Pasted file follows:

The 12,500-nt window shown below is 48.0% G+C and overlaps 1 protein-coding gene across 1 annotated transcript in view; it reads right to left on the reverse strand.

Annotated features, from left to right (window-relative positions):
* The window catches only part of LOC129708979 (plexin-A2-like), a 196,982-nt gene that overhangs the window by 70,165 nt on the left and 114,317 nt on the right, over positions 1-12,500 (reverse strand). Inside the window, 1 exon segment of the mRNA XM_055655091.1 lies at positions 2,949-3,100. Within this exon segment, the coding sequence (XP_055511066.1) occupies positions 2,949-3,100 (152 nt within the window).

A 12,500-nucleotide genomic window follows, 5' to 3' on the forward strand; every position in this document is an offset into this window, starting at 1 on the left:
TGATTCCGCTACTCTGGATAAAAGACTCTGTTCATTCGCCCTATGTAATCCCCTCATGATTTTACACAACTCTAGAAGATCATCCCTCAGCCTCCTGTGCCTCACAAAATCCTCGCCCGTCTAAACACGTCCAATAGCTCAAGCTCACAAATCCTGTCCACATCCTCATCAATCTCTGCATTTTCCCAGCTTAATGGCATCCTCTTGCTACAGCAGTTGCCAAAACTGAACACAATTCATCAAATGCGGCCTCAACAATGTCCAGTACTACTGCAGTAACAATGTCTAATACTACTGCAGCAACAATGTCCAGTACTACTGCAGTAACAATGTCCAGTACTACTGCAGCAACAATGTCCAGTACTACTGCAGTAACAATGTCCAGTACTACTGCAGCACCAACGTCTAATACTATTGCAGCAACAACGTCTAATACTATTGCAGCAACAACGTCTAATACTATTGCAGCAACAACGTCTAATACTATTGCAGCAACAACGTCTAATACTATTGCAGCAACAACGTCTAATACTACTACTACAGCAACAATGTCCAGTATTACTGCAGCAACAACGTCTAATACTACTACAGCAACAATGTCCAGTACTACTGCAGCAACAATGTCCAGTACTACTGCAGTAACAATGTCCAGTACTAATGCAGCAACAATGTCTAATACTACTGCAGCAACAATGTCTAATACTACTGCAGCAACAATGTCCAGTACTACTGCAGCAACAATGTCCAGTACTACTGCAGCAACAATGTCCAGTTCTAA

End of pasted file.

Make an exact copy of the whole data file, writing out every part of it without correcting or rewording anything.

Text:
The 12,500-nt window shown below is 48.0% G+C and overlaps 1 protein-coding gene across 1 annotated transcript in view; it reads right to left on the reverse strand.

Annotated features, from left to right (window-relative positions):
* The window catches only part of LOC129708979 (plexin-A2-like), a 196,982-nt gene that overhangs the window by 70,165 nt on the left and 114,317 nt on the right, over positions 1-12,500 (reverse strand). Inside the window, 1 exon segment of the mRNA XM_055655091.1 lies at positions 2,949-3,100. Within this exon segment, the coding sequence (XP_055511066.1) occupies positions 2,949-3,100 (152 nt within the window).

A 12,500-nucleotide genomic window follows, 5' to 3' on the forward strand; every position in this document is an offset into this window, starting at 1 on the left:
TGATTCCGCTACTCTGGATAAAAGACTCTGTTCATTCGCCCTATGTAATCCCCTCATGATTTTACACAACTCTAGAAGATCATCCCTCAGCCTCCTGTGCCTCACAAAATCCTCGCCCGTCTAAACACGTCCAATAGCTCAAGCTCACAAATCCTGTCCACATCCTCATCAATCTCTGCATTTTCCCAGCTTAATGGCATCCTCTTGCTACAGCAGTTGCCAAAACTGAACACAATTCATCAAATGCGGCCTCAACAATGTCCAGTACTACTGCAGTAACAATGTCTAATACTACTGCAGCAACAATGTCCAGTACTACTGCAGTAACAATGTCCAGTACTACTGCAGCAACAATGTCCAGTACTACTGCAGTAACAATGTCCAGTACTACTGCAGCACCAACGTCTAATACTATTGCAGCAACAACGTCTAATACTATTGCAGCAACAACGTCTAATACTATTGCAGCAACAACGTCTAATACTATTGCAGCAACAACGTCTAATACTATTGCAGCAACAACGTCTAATACTACTACTACAGCAACAATGTCCAGTATTACTGCAGCAACAACGTCTAATACTACTACAGCAACAATGTCCAGTACTACTGCAGCAACAATGTCCAGTACTACTGCAGTAACAATGTCCAGTACTAATGCAGCAACAATGTCTAATACTACTGCAGCAACAATGTCTAATACTACTGCAGCAACAATGTCCAGTACTACTGCAGCAACAATGTCCAGTACTACTGCAGCAACAATGTCCAGTTCTAA